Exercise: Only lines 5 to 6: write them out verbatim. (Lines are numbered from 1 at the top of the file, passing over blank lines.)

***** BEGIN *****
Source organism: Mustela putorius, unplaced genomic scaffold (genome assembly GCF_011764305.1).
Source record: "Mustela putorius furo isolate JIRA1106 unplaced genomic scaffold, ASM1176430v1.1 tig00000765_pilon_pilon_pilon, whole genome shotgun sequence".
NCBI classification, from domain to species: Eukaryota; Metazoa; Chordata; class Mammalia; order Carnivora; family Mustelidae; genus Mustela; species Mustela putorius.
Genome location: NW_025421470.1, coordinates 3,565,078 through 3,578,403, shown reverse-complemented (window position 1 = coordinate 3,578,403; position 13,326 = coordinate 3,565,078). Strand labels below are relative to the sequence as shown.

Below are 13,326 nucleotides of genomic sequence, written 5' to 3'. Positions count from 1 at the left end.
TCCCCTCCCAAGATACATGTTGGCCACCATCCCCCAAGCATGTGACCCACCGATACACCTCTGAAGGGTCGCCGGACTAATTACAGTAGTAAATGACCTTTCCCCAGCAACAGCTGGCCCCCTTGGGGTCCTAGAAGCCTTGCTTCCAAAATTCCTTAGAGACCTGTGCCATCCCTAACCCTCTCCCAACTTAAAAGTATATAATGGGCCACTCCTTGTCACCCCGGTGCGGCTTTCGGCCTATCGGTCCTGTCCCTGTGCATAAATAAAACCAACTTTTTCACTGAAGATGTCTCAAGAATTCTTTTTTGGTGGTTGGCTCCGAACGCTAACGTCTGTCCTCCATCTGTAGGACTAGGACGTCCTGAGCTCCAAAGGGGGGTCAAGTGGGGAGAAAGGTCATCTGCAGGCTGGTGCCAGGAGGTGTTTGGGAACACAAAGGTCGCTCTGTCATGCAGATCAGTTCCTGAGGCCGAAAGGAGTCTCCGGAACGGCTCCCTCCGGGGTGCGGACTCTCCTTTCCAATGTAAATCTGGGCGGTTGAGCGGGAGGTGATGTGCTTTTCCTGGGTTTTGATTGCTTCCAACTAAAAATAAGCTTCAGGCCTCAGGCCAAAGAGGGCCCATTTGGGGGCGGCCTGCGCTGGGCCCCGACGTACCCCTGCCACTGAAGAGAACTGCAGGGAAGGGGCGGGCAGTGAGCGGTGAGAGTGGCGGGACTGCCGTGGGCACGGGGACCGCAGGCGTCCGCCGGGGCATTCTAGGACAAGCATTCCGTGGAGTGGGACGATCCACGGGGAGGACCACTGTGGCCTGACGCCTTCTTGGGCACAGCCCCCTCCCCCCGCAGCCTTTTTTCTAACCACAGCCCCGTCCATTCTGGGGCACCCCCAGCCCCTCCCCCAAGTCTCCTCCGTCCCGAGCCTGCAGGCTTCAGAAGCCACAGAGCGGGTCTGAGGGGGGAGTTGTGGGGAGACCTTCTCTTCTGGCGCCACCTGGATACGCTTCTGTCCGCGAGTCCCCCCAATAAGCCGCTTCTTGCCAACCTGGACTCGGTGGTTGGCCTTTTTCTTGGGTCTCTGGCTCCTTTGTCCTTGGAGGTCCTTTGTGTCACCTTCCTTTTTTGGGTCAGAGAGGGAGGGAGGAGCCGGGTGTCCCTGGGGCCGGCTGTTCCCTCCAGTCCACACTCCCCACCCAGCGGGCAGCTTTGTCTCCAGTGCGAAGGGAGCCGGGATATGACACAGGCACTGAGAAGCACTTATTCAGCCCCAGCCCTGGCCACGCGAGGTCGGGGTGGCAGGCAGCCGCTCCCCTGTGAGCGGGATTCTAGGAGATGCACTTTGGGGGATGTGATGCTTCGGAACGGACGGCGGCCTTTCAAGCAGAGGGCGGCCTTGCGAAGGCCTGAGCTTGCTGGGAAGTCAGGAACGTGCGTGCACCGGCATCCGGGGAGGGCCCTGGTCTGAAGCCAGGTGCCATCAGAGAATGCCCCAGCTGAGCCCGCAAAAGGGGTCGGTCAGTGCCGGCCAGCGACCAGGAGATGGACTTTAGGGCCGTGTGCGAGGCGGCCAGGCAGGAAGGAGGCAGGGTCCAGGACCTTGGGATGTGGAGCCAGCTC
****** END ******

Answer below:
Below are 13,326 nucleotides of genomic sequence, written 5' to 3'. Positions count from 1 at the left end.
TCCCCTCCCAAGATACATGTTGGCCACCATCCCCCAAGCATGTGACCCACCGATACACCTCTGAAGGGTCGCCGGACTAATTACAGTAGTAAATGACCTTTCCCCAGCAACAGCTGGCCCCCTTGGGGTCCTAGAAGCCTTGCTTCCAAAATTCCTTAGAGACCTGTGCCATCCCTAACCCTCTCCCAACTTAAAAGTATATAATGGGCCACTCCTTGTCACCCCGGTGCGGCTTTCGGCCTATCGGTCCTGTCCCTGTGCATAAATAAAACCAACTTTTTCACTGAAGATGTCTCAAGAATTCTTTTTTGGTGGTTGGCTCCGAACGCTAACGTCTGTCCTCCATCTGTAGGACTAGGACGTCCTGAGCTCCAAAGGGGGGTCAAGTGGGGAGAAAGGTCATCTGCAGGCTGGTGCCAGGAGGTGTTTGGGAACACAAAGGTCGCTCTGTCATGCAGATCAGTTCCTGAGGCCGAAAGGAGTCTCCGGAACGGCTCCCTCCGGGGTGCGGACTCTCCTTTCCAATGTAAATCTGGGCGGTTGAGCGGGAGGTGATGTGCTTTTCCTGGGTTTTGATTGCTTCCAACTAAAAATAAGCTTCAGGCCTCAGGCCAAAGAGGGCCCATTTGGGGGCGGCCTGCGCTGGGCCCCGACGTACCCCTGCCACTGAAGAGAACTGCAGGGAAGGGGCGGGCAGTGAGCGGTGAGAGTGGCGGGACTGCCGTGGGCACGGGGACCGCAGGCGTCCGCCGGGGCATTCTAGGACAAGCATTCCGTGGAGTGGGACGATCCACGGGGAGGACCACTGTGGCCTGACGCCTTCTTGGGCACAGCCCCCTCCCCCCGCAGCCTTTTTTCTAACCACAGCCCCGTCCATTCTGGGGCACCCCCAGCCCCTCCCCCAAGTCTCCTCCGTCCCGAGCCTGCAGGCTTCAGAAGCCACAGAGCGGGTCTGAGGGGGGAGTTGTGGGGAGACCTTCTCTTCTGGCGCCACCTGGATACGCTTCTGTCCGCGAGTCCCCCCAATAAGCCGCTTCTTGCCAACCTGGACTCGGTGGTTGGCCTTTTTCTTGGGTCTCTGGCTCCTTTGTCCTTGGAGGTCCTTTGTGTCACCTTCCTTTTTTGGGTCAGAGAGGGAGGGAGGAGCCGGGTGTCCCTGGGGCCGGCTGTTCCCTCCAGTCCACACTCCCCACCCAGCGGGCAGCTTTGTCTCCAGTGCGAAGGGAGCCGGGATATGACACAGGCACTGAGAAGCACTTATTCAGCCCCAGCCCTGGCCACGCGAGGTCGGGGTGGCAGGCAGCCGCTCCCCTGTGAGCGGGATTCTAGGAGATGCACTTTGGGGGATGTGATGCTTCGGAACGGACGGCGGCCTTTCAAGCAGAGGGCGGCCTTGCGAAGGCCTGAGCTTGCTGGGAAGTCAGGAACGTGCGTGCACCGGCATCCGGGGAGGGCCCTGGTCTGAAGCCAGGTGCCATCAGAGAATGCCCCAGCTGAGCCCGCAAAAGGGGTCGGTCAGTGCCGGCCAGCGACCAGGAGATGGACTTTAGGGCCGTGTGCGAGGCGGCCAGGCAGGAAGGAGGCAGGGTCCAGGACCTTGGGATGTGGAGCCAGCTC